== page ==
Both this picture and the other Van Dyck of the Benjamin Altman Collection date from the time of the artist’s visit to Italy, whence he returned in his twenty seventh year. Gustav Waagen saw the Lucas van Uffel at Stafford House, the property of the Duke of Sutherland, and wrote of it in his Treasures of Art in Great Britain as follows: “The portrait of an astronomer or mathematician in dark, furred mantle. The manner in which the figure has risen from the chair, as if some sudden circumstance had interrupted his studies, gives the portrait all the interest of an historical picture. The price paid for it, £440, is by no means too much.” The Duke of Sutherland paid this sum for the work in Paris in 1837.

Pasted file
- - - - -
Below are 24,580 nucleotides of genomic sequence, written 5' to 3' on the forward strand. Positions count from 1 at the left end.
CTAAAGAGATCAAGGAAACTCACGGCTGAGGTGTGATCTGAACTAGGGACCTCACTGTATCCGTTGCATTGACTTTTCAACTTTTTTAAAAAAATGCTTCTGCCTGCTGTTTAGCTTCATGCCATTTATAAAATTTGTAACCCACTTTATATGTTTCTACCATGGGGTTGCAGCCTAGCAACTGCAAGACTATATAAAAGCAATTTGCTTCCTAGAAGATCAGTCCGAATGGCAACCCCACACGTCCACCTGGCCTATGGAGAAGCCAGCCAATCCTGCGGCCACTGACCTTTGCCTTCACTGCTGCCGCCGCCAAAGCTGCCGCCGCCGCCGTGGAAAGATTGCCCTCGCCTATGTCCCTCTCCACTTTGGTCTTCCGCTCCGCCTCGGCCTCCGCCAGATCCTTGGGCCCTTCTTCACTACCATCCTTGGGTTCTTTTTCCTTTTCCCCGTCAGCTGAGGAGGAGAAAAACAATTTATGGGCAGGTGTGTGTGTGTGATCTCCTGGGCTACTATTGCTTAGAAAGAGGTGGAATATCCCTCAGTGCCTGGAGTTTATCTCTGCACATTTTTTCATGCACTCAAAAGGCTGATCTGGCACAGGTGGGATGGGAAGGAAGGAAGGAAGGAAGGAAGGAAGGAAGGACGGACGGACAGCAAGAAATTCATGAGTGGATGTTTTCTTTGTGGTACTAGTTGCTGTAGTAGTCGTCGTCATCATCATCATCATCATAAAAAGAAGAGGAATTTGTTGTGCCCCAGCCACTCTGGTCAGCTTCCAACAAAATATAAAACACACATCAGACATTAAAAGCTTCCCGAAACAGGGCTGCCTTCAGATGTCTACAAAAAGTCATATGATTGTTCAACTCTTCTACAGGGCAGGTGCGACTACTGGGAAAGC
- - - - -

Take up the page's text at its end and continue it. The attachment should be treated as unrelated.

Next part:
Lucas van Uffel was a merchant and patron of the arts from Antwerp who lived in Genoa. He was a friend of Van Dyck’s, who dedicated to him his etching of Titian and his Mistress “in segno d’affezione ed inclinazione amorevole.” Another portrait of van Uffel, painted somewhat later, according to Emil Schaeffer, is in the museum at Bruns-wick. He was a keen collector of pictures, owning at one time Raphael’s Balthazar Castiglione, now in the Louvre. His collection was sold at Amsterdam in 1639. Rembrandt attended the sale and made a sketch of the Raphael with a marginal note that it fetched 3,500 gulden. This drawing is pre-served in the Albertina at Vienna.